Ladakh was the starting point. India-China ties are getting complicated
India-China border: The Ladakh LAC stand-off may get sorted out over time but the Chinese posture towards India will not change
Eight months to this date, the People’s Liberation Army (PLA) launched aggression on Indian Army troopers at the finger four mountainous spur on the north banks of Pangong Tso and tried to unilaterally change the alignment of the 1,597-kilometre Line of Actual Control (LAC) in Ladakh. It was premeditated. The soldiers had exchanged blows, threw stones at each other and attacked Indian soldiers with nail-studded clubs. But the PLA aggressors had been ready, wearing helmets and thickly-padded anti-riot uniforms.
The PLA then expanded the aggression horizontally, creating friction points at Galwan Valley and Gogra-Hot Springs near Kongka La. The conflict flared up on June 15 at Patrolling Point 14 in Galwan Valley but the Indian Army led by Col Santosh Babu responded in kind to Chinese aggression. Patrolling point 14 is among the 65 patrolling points identified back in 1976 as the patrolling limits for the Indian troopers on the Ladakh LAC.
On August 29-30, the Indian Army pre-empted a PLA military manoeuvre on the south banks of Pangong Tso and occupied the heights on the Rezang La-Rechin La ridgeline, which dominate the Chinese Moldo garrison in Chushul sector. The PLA tried to retaliate but the Indian Army was able to convey its seriousness by a counter move.
Eight months down the line with both Indian Army and the PLA locked up in a military stand-off and eight rounds of military talks at the senior commander level completed, the negotiations between the two sides are still work in progress.
“While the dates for the ninth round of military talks are still to be decided, we are in no hurry as the Chinese side is yet to get back with certain clarifications towards disengagement and de-escalation on ground. We are prepared for a long haul but the ultimate objective is to get the heavy armour of both armies back to bases,” said a senior official.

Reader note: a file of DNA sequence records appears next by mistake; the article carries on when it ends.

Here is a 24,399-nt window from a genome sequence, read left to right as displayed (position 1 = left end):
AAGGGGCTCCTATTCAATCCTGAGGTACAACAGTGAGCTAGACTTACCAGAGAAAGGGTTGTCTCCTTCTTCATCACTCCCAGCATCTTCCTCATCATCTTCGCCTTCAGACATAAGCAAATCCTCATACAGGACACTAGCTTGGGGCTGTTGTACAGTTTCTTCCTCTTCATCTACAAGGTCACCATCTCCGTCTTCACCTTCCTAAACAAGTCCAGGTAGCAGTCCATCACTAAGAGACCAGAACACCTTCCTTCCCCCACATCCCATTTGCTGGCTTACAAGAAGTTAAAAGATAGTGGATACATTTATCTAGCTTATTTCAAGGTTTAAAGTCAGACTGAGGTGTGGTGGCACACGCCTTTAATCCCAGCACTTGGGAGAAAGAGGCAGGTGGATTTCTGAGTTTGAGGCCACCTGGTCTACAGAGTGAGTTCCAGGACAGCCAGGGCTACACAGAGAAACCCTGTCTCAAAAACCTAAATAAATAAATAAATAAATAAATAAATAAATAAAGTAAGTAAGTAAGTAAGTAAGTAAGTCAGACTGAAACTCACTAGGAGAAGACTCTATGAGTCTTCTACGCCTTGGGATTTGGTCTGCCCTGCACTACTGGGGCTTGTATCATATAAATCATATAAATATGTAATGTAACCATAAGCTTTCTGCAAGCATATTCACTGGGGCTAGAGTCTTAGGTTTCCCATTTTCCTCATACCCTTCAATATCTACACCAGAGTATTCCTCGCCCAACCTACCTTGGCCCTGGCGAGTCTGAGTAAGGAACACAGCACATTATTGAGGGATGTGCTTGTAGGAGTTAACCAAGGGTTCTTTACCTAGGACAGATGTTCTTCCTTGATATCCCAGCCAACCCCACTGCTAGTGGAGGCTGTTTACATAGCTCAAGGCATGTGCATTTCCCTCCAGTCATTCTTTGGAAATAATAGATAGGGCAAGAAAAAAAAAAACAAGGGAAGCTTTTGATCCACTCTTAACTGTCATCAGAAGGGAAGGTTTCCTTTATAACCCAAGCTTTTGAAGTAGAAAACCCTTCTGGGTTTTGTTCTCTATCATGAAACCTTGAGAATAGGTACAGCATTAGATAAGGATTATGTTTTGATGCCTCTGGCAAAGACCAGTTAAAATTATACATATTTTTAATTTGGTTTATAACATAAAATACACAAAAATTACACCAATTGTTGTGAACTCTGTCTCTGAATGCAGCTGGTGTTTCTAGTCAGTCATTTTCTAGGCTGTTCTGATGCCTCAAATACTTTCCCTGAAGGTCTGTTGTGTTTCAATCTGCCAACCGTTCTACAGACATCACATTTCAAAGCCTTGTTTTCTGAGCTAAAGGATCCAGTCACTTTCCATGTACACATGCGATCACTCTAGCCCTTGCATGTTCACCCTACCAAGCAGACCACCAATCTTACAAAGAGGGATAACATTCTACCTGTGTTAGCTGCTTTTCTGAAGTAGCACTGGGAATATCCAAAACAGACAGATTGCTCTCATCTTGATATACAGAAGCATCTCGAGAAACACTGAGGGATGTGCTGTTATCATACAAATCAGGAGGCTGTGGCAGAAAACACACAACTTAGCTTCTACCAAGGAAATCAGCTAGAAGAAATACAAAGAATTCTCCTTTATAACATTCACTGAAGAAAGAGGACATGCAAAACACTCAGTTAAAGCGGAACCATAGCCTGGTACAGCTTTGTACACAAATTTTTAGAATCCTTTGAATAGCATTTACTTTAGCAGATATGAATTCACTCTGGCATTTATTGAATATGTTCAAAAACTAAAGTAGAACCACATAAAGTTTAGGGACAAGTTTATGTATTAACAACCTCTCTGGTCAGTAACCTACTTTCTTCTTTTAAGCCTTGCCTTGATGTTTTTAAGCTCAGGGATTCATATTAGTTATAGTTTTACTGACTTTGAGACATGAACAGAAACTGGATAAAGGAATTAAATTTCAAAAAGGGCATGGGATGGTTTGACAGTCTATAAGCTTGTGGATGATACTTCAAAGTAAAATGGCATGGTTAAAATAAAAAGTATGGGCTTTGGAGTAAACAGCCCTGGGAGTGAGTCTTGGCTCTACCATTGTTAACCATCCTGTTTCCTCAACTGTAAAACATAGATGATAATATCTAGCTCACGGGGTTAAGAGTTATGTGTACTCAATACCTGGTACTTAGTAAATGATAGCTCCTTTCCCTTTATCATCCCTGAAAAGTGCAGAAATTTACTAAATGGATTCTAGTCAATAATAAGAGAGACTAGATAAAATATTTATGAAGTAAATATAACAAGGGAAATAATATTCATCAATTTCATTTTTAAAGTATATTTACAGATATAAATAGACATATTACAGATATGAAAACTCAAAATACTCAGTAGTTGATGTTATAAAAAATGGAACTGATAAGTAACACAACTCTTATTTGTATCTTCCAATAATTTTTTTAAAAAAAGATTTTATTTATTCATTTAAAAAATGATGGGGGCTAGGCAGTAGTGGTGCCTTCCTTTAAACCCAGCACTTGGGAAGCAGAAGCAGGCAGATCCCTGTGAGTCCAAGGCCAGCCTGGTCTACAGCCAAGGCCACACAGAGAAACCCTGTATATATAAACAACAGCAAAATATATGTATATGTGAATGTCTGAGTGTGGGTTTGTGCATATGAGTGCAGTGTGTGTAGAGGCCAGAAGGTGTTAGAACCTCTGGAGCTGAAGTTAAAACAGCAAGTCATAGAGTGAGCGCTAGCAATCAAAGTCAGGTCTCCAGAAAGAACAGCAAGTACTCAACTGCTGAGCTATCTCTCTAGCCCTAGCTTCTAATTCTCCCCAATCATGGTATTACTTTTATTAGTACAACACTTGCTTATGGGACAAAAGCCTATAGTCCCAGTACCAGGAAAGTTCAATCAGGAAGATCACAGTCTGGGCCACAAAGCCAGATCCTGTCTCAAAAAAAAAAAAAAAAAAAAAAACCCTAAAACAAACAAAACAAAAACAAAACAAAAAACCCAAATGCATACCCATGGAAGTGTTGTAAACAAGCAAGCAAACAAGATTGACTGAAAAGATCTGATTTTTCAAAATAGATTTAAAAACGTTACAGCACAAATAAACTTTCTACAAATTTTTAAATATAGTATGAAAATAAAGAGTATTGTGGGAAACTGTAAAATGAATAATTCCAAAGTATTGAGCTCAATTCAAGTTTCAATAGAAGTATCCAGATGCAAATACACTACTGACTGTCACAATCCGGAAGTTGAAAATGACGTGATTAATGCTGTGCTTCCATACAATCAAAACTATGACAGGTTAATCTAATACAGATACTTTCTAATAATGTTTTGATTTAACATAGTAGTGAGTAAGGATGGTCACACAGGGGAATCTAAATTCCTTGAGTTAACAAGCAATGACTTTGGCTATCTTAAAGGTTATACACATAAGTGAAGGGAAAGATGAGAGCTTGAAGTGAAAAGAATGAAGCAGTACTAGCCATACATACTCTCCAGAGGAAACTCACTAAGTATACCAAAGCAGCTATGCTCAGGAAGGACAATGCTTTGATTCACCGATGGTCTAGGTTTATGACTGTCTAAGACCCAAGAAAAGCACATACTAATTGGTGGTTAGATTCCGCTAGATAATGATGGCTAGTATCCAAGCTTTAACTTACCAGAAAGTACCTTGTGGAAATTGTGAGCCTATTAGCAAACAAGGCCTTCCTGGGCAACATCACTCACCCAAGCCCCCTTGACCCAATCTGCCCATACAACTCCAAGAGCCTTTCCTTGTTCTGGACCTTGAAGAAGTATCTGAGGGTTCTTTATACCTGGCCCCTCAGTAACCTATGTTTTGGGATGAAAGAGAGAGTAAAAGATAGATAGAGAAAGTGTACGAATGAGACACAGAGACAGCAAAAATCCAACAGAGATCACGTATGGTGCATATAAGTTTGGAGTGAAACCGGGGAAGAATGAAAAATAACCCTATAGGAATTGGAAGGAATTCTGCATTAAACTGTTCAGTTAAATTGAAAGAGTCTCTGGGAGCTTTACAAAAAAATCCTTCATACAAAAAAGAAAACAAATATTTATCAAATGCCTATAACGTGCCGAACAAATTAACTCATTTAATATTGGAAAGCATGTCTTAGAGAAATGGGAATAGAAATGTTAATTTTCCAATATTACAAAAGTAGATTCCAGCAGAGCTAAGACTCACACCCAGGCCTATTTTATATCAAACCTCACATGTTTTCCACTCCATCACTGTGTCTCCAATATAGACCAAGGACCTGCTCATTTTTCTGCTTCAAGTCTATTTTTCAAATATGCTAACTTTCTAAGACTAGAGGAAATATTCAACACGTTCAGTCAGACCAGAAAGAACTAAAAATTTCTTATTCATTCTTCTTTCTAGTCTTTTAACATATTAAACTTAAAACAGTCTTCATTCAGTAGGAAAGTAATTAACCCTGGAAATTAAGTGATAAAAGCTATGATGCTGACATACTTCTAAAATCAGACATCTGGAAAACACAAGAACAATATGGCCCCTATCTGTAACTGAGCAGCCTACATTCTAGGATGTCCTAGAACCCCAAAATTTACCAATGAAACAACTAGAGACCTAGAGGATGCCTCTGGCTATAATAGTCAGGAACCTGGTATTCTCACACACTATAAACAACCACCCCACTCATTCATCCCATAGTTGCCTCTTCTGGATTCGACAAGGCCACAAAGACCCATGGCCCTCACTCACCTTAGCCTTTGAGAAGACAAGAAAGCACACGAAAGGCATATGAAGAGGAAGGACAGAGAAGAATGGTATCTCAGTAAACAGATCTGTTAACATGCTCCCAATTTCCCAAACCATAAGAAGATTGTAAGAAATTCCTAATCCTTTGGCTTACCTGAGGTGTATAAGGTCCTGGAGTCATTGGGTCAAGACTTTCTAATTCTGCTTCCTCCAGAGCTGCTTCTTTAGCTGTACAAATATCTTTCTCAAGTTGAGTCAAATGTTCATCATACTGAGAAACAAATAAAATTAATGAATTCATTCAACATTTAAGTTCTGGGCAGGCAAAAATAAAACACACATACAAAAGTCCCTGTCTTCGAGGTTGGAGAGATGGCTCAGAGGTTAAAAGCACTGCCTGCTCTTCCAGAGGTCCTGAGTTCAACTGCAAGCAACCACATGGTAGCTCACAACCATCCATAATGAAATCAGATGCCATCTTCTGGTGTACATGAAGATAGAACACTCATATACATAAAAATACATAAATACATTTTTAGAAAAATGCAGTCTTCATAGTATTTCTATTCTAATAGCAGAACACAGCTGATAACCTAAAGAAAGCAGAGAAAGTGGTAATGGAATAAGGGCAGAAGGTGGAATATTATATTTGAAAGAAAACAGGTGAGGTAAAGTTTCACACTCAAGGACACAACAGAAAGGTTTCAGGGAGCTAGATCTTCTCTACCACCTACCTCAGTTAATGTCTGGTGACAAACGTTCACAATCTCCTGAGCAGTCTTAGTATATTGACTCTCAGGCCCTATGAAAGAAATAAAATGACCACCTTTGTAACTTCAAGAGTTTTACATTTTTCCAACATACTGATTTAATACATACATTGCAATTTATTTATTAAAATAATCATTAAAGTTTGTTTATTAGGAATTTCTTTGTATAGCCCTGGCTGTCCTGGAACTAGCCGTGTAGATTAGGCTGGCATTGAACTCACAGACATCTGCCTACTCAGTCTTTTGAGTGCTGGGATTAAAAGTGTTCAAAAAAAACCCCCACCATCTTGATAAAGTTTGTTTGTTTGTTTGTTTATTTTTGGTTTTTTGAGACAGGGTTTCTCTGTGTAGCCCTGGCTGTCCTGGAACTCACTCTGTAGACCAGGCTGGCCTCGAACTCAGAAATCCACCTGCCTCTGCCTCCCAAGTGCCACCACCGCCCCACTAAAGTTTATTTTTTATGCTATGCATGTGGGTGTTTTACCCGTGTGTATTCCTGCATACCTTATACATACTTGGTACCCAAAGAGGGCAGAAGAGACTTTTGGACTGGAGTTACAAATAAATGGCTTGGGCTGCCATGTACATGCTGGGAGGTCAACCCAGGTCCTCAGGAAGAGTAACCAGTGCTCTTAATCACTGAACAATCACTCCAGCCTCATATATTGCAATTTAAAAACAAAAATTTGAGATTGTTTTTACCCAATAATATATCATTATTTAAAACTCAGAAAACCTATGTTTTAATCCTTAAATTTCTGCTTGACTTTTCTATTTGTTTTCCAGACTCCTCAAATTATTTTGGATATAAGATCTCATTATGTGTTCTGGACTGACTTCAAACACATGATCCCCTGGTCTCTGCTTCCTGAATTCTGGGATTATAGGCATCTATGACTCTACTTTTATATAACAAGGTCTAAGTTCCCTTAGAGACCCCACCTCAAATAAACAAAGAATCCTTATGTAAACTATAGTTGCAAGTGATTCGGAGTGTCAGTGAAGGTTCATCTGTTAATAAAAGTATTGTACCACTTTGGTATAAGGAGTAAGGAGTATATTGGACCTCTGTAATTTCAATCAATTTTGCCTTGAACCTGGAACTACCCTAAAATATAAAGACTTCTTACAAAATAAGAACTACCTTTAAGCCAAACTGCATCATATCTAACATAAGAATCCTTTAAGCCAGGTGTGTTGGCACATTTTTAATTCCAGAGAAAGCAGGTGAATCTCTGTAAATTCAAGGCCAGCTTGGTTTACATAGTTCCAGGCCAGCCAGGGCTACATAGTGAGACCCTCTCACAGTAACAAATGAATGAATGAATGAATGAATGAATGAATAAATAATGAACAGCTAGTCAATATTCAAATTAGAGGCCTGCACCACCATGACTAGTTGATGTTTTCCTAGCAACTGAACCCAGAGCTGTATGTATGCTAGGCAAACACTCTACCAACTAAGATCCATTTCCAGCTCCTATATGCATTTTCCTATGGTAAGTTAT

While both armies are working out various permutations and combinations to disengage from the north banks of Pangong Tso, Hindustan Times has learnt that the solution, if and when it comes to fruition, will answer the concerns of both sides and lead to a rollback of the PLA’s May 2020 aggression.
The change of XIV Corps Commander and the PLA’s western theatre commander could also work towards the resolution of the stand-off as the previous PLA commander General Zhao Zongqi had been aggressive on both the Indian and the Bhutan border during his tenure. While there is a military status quo along the Indian LAC, there has been no let up in the PLA push towards Bhutan with the Chinese army building infrastructure on both sides of the Amu Chu (river) that could threaten the Indian Siliguri corridor. The Sikkim-Bhutan sector is a matter of top Indian security concern with Bhutan largely having a ceremonial army and hardly any ability to stand a PLA onslaught.
While the Ladakh LAC stand-off may get sorted out over time, the Chinese posture towards India will not change as it believes that the Modi government has synergised with the US over Indo-Pacific and QUAD - the informal grouping that brings together India, Australia and Japan with the United State - and thus become an adversary.
What Beijing papers over is that the Indian posture towards China is a reaction to Middle-Kingdom’s encirclement of India through its tributary states in South Asia and South-East Asia.
”If China has issues with India over its proximity to the US, Japan and Australia, then India also has very serious concerns over Beijing’s role in Gilgit-Baltistan, Balochistan and Sindh. Had India played the puppeteer in Nepal or Sri Lanka like China does, then it would have been called a hegemon. So the two rising powers need to find balance or else there will be friction,” said a government security expert.